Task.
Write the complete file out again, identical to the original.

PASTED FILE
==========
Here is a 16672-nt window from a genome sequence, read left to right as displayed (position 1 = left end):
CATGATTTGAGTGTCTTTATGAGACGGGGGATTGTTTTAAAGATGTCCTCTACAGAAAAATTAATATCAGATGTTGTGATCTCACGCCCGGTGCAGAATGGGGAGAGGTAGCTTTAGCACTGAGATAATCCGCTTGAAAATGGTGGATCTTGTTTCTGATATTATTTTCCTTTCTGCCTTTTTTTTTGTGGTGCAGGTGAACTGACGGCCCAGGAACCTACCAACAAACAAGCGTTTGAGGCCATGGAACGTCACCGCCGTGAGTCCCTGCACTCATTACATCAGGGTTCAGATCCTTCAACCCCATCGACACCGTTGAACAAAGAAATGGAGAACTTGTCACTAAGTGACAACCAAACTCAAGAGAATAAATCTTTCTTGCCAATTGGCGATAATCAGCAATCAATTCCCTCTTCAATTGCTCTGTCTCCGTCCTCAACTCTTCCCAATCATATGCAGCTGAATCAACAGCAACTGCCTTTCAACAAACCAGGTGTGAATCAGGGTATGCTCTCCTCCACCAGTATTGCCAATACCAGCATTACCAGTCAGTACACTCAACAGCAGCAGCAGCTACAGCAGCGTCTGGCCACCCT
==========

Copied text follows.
Here is a 16672-nt window from a genome sequence, read left to right as displayed (position 1 = left end):
CATGATTTGAGTGTCTTTATGAGACGGGGGATTGTTTTAAAGATGTCCTCTACAGAAAAATTAATATCAGATGTTGTGATCTCACGCCCGGTGCAGAATGGGGAGAGGTAGCTTTAGCACTGAGATAATCCGCTTGAAAATGGTGGATCTTGTTTCTGATATTATTTTCCTTTCTGCCTTTTTTTTTGTGGTGCAGGTGAACTGACGGCCCAGGAACCTACCAACAAACAAGCGTTTGAGGCCATGGAACGTCACCGCCGTGAGTCCCTGCACTCATTACATCAGGGTTCAGATCCTTCAACCCCATCGACACCGTTGAACAAAGAAATGGAGAACTTGTCACTAAGTGACAACCAAACTCAAGAGAATAAATCTTTCTTGCCAATTGGCGATAATCAGCAATCAATTCCCTCTTCAATTGCTCTGTCTCCGTCCTCAACTCTTCCCAATCATATGCAGCTGAATCAACAGCAACTGCCTTTCAACAAACCAGGTGTGAATCAGGGTATGCTCTCCTCCACCAGTATTGCCAATACCAGCATTACCAGTCAGTACACTCAACAGCAGCAGCAGCTACAGCAGCGTCTGGCCACCCT